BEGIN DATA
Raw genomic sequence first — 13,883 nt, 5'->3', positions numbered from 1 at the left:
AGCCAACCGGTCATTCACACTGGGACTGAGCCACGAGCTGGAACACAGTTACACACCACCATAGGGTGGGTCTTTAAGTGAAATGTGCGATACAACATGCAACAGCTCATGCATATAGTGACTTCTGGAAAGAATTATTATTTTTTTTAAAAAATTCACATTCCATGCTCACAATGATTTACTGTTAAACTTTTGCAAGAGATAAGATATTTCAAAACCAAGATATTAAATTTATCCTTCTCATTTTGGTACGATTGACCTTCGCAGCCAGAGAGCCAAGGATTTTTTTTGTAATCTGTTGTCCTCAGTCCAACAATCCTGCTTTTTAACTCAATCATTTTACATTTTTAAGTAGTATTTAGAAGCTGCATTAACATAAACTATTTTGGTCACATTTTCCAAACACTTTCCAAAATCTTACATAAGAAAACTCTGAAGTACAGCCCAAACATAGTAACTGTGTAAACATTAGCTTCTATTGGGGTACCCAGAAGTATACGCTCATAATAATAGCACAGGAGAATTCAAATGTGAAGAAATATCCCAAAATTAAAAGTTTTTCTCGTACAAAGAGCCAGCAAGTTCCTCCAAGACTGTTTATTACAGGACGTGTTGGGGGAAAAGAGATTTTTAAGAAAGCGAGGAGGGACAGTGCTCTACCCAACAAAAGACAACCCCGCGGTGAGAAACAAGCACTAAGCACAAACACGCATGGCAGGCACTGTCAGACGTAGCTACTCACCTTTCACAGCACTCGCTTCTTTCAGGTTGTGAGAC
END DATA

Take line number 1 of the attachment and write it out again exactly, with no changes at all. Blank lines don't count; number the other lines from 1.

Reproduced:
Raw genomic sequence first — 13,883 nt, 5'->3', positions numbered from 1 at the left: